Anyone can notice the amount of individual packaging in the grocery stores. How did Mei Platicvrij do during Covid 19? Does this effect your approach on the initiative for next year?
We did great, against all expectations. Less press coverage, but our online following grew exponentially, especially on Instagram. People told us that, not in spite of but because of the lockdown, (no ‘entertainment/social life’) they had more time than other years to incorporate our tips & tricks into their daily lives. The extra plastic packaging and waste during the lockdown was a motivator for our participants: they were appalled by it and this furthered their determination to tackle the problem at home. We felt people are really eager and WANT tips, tricks AND solutions. So we strongly recommend the industry to take notice: people want sustainable alternatives, but sometimes cannot find them.
Next year is next year. So much can happen still. We’ll just see where the world is by then. And we’ll adapt. To give an example: year 1 we still focused on recyclability and going shopping with your own bags, refusing straws etc. Now we have shifted to promoting reduce and reuse, leaving recycling as the next to last option, and to make-your-own. People love our DIY recipes for cleaning and personal care, esp when they discover how simple our recipes are. There is also a shift with our participants, they evolve too. For the first edition, we had to explain all the basics. Now, shampoo bars are common, baking soda and vinegar for cleaning are on a big comeback. I love that.
Covid 19 forced distance working in almost every sector. Do you think it will have a lasting effect on sustainability / environmental policy of companies and politics?
Yes. I sincerely hope we will transition to a work week where 2-3 days people will work from home, and the rest of the week at the work place, at least in the sectors where this is possible. This will have a lot more side effects, next to less traffic on the road: people using bikes for short distances around their homes, less need for ‘work clothing attire’, less take-out in urban office neighbourhoods. There will be more online shopping for sure, and more take-out / online delivery for food & beverages, but there’s a huge opportunity there to create business models using reusables like Loop in the US, Pieter Pot in Holland, ReturnR for Deliveroo etc. Working from home + the aftermath of corona might have another effect: more local products. I think the awareness has grown: shop locally, support local products & businesses, stop ordering from Chinese sites like AliBaba and sites like Amazon. I think there has been a shift in awareness when people saw how certain big corporations like Amazon just tripled their profits or fashion chains massively cancelled their orders in producer countries like Bangladesh. There starts to be more awareness around the entire supply chains, and the injustice or unsustainability of it all.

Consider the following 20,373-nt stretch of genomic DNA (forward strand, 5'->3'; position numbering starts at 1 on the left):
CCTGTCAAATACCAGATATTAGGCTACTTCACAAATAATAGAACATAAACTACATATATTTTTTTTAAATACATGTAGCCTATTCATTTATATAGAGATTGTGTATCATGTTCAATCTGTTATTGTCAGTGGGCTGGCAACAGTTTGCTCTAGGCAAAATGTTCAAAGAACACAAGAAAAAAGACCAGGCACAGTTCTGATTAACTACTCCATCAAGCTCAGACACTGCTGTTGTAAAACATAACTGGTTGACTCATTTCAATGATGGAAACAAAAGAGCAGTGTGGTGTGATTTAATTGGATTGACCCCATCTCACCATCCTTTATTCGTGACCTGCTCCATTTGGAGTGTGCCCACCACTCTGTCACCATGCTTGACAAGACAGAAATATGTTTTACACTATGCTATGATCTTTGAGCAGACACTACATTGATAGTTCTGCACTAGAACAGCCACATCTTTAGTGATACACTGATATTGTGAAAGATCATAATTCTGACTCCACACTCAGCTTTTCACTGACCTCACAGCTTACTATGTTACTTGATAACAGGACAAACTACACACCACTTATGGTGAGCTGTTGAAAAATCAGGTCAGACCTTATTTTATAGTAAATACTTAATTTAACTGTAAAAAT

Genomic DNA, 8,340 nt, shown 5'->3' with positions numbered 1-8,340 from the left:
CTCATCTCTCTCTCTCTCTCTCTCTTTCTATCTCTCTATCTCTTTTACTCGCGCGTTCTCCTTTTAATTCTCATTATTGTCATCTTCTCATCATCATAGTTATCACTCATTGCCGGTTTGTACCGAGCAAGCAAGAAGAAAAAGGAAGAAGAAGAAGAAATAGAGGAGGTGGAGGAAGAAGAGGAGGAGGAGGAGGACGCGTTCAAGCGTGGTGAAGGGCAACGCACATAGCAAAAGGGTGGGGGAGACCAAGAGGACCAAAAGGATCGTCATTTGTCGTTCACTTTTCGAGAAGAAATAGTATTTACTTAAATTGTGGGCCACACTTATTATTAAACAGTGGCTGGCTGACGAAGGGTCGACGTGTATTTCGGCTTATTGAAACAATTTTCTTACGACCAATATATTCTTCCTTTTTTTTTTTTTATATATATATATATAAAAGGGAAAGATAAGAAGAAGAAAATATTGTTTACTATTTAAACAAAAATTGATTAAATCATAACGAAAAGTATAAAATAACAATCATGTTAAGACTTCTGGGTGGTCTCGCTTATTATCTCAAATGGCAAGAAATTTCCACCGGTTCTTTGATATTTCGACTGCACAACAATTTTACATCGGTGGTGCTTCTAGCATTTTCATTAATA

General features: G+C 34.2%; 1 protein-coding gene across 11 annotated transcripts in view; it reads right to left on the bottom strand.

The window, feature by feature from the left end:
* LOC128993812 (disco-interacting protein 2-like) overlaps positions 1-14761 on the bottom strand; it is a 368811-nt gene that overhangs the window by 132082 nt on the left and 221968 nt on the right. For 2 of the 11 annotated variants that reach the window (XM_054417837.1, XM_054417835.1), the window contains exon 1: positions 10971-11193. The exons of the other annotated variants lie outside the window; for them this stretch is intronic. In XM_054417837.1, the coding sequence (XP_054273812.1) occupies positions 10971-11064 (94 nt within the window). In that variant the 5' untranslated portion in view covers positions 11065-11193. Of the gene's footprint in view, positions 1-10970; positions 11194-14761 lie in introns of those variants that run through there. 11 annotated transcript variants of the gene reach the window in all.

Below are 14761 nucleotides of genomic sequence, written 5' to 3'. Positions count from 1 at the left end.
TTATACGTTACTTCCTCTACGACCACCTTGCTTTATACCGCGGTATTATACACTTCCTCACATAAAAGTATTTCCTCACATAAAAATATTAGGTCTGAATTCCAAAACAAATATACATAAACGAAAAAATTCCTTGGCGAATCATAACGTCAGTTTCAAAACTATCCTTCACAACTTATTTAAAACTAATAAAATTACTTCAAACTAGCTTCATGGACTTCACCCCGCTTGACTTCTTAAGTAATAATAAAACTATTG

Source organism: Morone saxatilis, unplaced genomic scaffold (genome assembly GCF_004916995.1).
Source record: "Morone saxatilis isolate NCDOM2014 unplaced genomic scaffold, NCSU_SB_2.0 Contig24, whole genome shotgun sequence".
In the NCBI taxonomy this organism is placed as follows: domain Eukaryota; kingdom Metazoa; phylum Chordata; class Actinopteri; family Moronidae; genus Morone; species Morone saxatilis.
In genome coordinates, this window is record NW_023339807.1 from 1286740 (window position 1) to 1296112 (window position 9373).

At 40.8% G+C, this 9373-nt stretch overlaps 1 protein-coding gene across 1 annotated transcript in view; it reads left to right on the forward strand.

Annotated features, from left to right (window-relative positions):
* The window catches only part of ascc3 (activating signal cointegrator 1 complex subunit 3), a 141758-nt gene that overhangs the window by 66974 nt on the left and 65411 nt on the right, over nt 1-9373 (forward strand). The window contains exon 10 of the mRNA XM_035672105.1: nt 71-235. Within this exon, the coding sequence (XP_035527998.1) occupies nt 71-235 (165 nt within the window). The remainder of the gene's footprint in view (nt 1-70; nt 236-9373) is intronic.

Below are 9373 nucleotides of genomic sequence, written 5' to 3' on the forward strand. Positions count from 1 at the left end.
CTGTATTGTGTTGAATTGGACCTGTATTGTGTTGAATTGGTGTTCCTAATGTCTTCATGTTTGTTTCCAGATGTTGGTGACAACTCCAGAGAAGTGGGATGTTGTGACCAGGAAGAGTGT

What would you do/change/introduce if tomorrow you were appointed minister of environment?
– Tax on single use packaging & financial/fiscal stimulation of reusables
– Implementation of a national Deposit Return System (statiegeld) for all bottles, cans AND plastic containers of eg cleaning products
– Stimulation of sustainable agriculture
– More trees, food forests & urban farming in the cities
– Funding of zero waste education projects for citizens
– Obligatory installation of rain wells + water collection basins for neighbourhoods which could also be used to collect the water used by construction sites
– Give each citizen AND company a certain amount of tap water at a normal tariff, and triple the price after that amount
– Tax on short distance flights (e.g. within Europe) + reduction of train tariffs
That is just what comes up in this moment. I am sure there is more haha.
How do you see the future for sustainability initiatives like Billiecup and Mei plasticvrij? Have any other plans in that area?
We are the pioneers, meaning we are doing the hard battle. Similar initiatives in five years will have it so much easier. But it cannot be stopped. I am in contact with reuse initiatives from Singapore and Canada to France and Spain. They are sprouting everywhere. It will become the new normal. Mark my words. Mei Plasticvrij will go on until we feel society/consumer behavior has changed enough to reach the tipping point of the masses.
Any tips or inspiring words for our readers on how to (keep on) be(ing) sustainable post lockdown?